I should also say that I'm far from convinced by Jorge's Herbal-B example, f26v. Like the other Herbal-B pages, it seems to have been written with a finer nib (perhaps eagle feather?) quill than the Herbal-A pages, but one through which the ink didn't flow quite so smoothly.

A more detailed study of the difference in re-inking between Herbal-A and Herbal-B is probably in order here... something to think about, anyway.

Having said that, I do think that Jorge's examples do show both that f1r was retouched (but then again, that's probably the most worn page in the whole ms), and (more importantly) that there is a lot of not-easily-explainable stuff going on in the zodiac section - that needs a whole lot more work. For example, "okeos" on f73r not only looks like retouching, it looks like completely different handwriting.

I only chose to argue the images Jorge posted in demonstration of my previous
observations, which are, by the numbers, correct, and therefore worthy of
more substantial comment on your part than a mere subjective "weak".

If you had demonstrated (as I've tried to do above) the systemic aspects of the re-inking, then it would have been a very much stronger argument (ie more "show" than "tell"). I don't think your argument was wrong per se: more, that it required a more substantive exposition linked to a real VMs page in order to provide a conceptual framework to better appraise Jorge's observations.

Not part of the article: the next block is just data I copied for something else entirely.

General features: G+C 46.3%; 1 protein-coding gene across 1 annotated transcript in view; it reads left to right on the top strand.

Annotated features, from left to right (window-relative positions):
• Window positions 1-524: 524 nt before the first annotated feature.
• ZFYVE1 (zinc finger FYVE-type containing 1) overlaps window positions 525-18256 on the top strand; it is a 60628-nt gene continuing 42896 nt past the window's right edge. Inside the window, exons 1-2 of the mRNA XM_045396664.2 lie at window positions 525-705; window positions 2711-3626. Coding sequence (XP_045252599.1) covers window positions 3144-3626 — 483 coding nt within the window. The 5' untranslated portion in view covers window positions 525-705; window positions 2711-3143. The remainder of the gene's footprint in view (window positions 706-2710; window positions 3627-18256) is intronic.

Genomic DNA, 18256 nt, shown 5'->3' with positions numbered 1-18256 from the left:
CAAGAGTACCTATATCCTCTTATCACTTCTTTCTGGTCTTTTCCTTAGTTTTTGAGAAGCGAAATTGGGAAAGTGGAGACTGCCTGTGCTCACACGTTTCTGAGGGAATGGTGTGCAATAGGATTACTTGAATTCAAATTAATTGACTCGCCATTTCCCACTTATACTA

Systematic would be the act of retouching, but this falls apart on the very
first page.  Systemic in this sense is the act of writing, and although we
don't know all the mechanical and chemical variables involved, a
conservative logical deductive process may be applied to render a reasonable
answer, and that answer does not involve a "retoucher".

Having a degree in logic, I'd say that while "logical deductive processes" are mills to grind ideas down, "conservative logical deductive processes" are mills to grind old ideas down. :-)

IMO, the "retoucher" is also a perfectly reasonable idea - probably not to the full extent originally posited by Jorge, but one for whom there's definitely room within the VMs' dramatis personae. :-)

Somewhere I recently read - possibly Jorge's site? - where
water has washed away portions of the text.  This is an incorrect
observation.  There is no portion of the manuscript that cannot be read
using the MrSid files, including the damaged section of f103r, which appears
more as rust or some other disturbance than water.  f1r was chemically
damaged under Voynich's instruction, so that page doesn't even qualify.
Demonstrate one instance where water damage has washed away the text.

I've previously gone through looking for evidence of water damage to try and understand the bleedacross phenomenon: the worst ones are f93r (which appears to be a water spill) and f103r (which appears to be a paint or ink spill). This is an ms that has (thankfully) been kept dry. :-)

Incidentally, the centre of f103r's damaged text appears to have been retouched by a later owner (for example, look at the ugly "dain" on the top line). Another retoucher for Jorge's collection? :-9

Finally: it may be possible to deduce part of the composition of f103r's spilt paint/ink from (for example) the dry water-mark around the edge of the splodge. Just a thought! :-)

Cheers, .....Nick Pelling.....

PS: on f11v, were the "veins" original or added by the heavy painter?